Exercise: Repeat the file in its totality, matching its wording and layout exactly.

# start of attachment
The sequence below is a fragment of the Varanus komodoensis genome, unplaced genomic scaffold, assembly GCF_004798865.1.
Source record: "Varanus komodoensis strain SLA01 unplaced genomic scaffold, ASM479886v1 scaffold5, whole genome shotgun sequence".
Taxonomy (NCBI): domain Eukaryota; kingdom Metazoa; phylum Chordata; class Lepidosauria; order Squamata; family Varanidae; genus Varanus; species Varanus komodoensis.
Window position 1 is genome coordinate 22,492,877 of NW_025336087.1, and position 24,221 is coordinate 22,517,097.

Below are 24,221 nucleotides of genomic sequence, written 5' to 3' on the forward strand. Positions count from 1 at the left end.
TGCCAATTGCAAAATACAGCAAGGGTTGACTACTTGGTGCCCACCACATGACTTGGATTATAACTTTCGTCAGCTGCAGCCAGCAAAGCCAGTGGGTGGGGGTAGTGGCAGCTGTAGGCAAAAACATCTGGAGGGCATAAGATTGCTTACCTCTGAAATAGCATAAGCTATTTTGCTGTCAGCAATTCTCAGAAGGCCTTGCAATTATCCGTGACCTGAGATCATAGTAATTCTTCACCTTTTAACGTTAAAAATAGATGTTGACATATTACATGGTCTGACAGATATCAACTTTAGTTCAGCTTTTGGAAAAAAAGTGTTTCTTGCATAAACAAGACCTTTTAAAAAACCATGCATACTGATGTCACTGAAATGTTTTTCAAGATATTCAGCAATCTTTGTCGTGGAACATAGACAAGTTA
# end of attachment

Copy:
The sequence below is a fragment of the Varanus komodoensis genome, unplaced genomic scaffold, assembly GCF_004798865.1.
Source record: "Varanus komodoensis strain SLA01 unplaced genomic scaffold, ASM479886v1 scaffold5, whole genome shotgun sequence".
Taxonomy (NCBI): domain Eukaryota; kingdom Metazoa; phylum Chordata; class Lepidosauria; order Squamata; family Varanidae; genus Varanus; species Varanus komodoensis.
Window position 1 is genome coordinate 22,492,877 of NW_025336087.1, and position 24,221 is coordinate 22,517,097.

Below are 24,221 nucleotides of genomic sequence, written 5' to 3' on the forward strand. Positions count from 1 at the left end.
TGCCAATTGCAAAATACAGCAAGGGTTGACTACTTGGTGCCCACCACATGACTTGGATTATAACTTTCGTCAGCTGCAGCCAGCAAAGCCAGTGGGTGGGGGTAGTGGCAGCTGTAGGCAAAAACATCTGGAGGGCATAAGATTGCTTACCTCTGAAATAGCATAAGCTATTTTGCTGTCAGCAATTCTCAGAAGGCCTTGCAATTATCCGTGACCTGAGATCATAGTAATTCTTCACCTTTTAACGTTAAAAATAGATGTTGACATATTACATGGTCTGACAGATATCAACTTTAGTTCAGCTTTTGGAAAAAAAGTGTTTCTTGCATAAACAAGACCTTTTAAAAAACCATGCATACTGATGTCACTGAAATGTTTTTCAAGATATTCAGCAATCTTTGTCGTGGAACATAGACAAGTTA